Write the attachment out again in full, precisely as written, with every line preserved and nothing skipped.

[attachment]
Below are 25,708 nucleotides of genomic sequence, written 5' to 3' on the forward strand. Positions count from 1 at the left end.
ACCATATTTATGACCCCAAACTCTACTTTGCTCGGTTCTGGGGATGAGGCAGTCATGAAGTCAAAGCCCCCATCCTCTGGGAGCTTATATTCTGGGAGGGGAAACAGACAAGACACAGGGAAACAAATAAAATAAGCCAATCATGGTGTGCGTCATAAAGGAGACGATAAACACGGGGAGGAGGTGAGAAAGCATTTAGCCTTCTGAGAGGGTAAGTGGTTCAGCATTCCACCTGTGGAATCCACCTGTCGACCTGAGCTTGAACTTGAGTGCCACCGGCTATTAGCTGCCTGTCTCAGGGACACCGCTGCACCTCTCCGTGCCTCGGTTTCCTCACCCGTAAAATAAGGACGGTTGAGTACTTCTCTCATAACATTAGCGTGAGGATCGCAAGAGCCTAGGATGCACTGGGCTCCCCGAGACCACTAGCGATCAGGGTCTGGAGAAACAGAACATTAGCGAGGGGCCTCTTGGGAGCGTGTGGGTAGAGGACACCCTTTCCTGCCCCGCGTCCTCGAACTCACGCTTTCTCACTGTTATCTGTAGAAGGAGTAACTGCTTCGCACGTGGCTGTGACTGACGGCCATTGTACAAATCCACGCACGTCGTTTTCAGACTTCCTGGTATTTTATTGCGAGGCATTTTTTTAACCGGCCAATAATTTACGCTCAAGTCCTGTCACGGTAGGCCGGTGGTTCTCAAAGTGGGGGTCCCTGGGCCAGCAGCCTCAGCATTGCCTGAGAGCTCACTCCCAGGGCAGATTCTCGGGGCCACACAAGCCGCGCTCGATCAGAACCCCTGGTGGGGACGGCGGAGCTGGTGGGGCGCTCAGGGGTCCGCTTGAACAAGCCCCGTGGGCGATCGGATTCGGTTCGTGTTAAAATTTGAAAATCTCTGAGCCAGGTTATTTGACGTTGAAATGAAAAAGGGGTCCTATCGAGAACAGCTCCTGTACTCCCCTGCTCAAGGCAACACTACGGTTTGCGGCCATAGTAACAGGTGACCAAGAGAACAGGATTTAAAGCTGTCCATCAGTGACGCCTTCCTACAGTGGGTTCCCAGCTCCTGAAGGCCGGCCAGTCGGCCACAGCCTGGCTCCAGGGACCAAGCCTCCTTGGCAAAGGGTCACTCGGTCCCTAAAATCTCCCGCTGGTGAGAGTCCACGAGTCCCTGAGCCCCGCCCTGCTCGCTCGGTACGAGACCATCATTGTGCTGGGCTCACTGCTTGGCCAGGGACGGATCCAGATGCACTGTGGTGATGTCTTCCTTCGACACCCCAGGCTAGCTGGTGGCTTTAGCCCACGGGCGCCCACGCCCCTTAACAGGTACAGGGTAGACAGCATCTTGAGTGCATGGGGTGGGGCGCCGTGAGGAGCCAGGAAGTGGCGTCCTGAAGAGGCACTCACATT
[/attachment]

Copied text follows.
Below are 25,708 nucleotides of genomic sequence, written 5' to 3' on the forward strand. Positions count from 1 at the left end.
ACCATATTTATGACCCCAAACTCTACTTTGCTCGGTTCTGGGGATGAGGCAGTCATGAAGTCAAAGCCCCCATCCTCTGGGAGCTTATATTCTGGGAGGGGAAACAGACAAGACACAGGGAAACAAATAAAATAAGCCAATCATGGTGTGCGTCATAAAGGAGACGATAAACACGGGGAGGAGGTGAGAAAGCATTTAGCCTTCTGAGAGGGTAAGTGGTTCAGCATTCCACCTGTGGAATCCACCTGTCGACCTGAGCTTGAACTTGAGTGCCACCGGCTATTAGCTGCCTGTCTCAGGGACACCGCTGCACCTCTCCGTGCCTCGGTTTCCTCACCCGTAAAATAAGGACGGTTGAGTACTTCTCTCATAACATTAGCGTGAGGATCGCAAGAGCCTAGGATGCACTGGGCTCCCCGAGACCACTAGCGATCAGGGTCTGGAGAAACAGAACATTAGCGAGGGGCCTCTTGGGAGCGTGTGGGTAGAGGACACCCTTTCCTGCCCCGCGTCCTCGAACTCACGCTTTCTCACTGTTATCTGTAGAAGGAGTAACTGCTTCGCACGTGGCTGTGACTGACGGCCATTGTACAAATCCACGCACGTCGTTTTCAGACTTCCTGGTATTTTATTGCGAGGCATTTTTTTAACCGGCCAATAATTTACGCTCAAGTCCTGTCACGGTAGGCCGGTGGTTCTCAAAGTGGGGGTCCCTGGGCCAGCAGCCTCAGCATTGCCTGAGAGCTCACTCCCAGGGCAGATTCTCGGGGCCACACAAGCCGCGCTCGATCAGAACCCCTGGTGGGGACGGCGGAGCTGGTGGGGCGCTCAGGGGTCCGCTTGAACAAGCCCCGTGGGCGATCGGATTCGGTTCGTGTTAAAATTTGAAAATCTCTGAGCCAGGTTATTTGACGTTGAAATGAAAAAGGGGTCCTATCGAGAACAGCTCCTGTACTCCCCTGCTCAAGGCAACACTACGGTTTGCGGCCATAGTAACAGGTGACCAAGAGAACAGGATTTAAAGCTGTCCATCAGTGACGCCTTCCTACAGTGGGTTCCCAGCTCCTGAAGGCCGGCCAGTCGGCCACAGCCTGGCTCCAGGGACCAAGCCTCCTTGGCAAAGGGTCACTCGGTCCCTAAAATCTCCCGCTGGTGAGAGTCCACGAGTCCCTGAGCCCCGCCCTGCTCGCTCGGTACGAGACCATCATTGTGCTGGGCTCACTGCTTGGCCAGGGACGGATCCAGATGCACTGTGGTGATGTCTTCCTTCGACACCCCAGGCTAGCTGGTGGCTTTAGCCCACGGGCGCCCACGCCCCTTAACAGGTACAGGGTAGACAGCATCTTGAGTGCATGGGGTGGGGCGCCGTGAGGAGCCAGGAAGTGGCGTCCTGAAGAGGCACTCACATT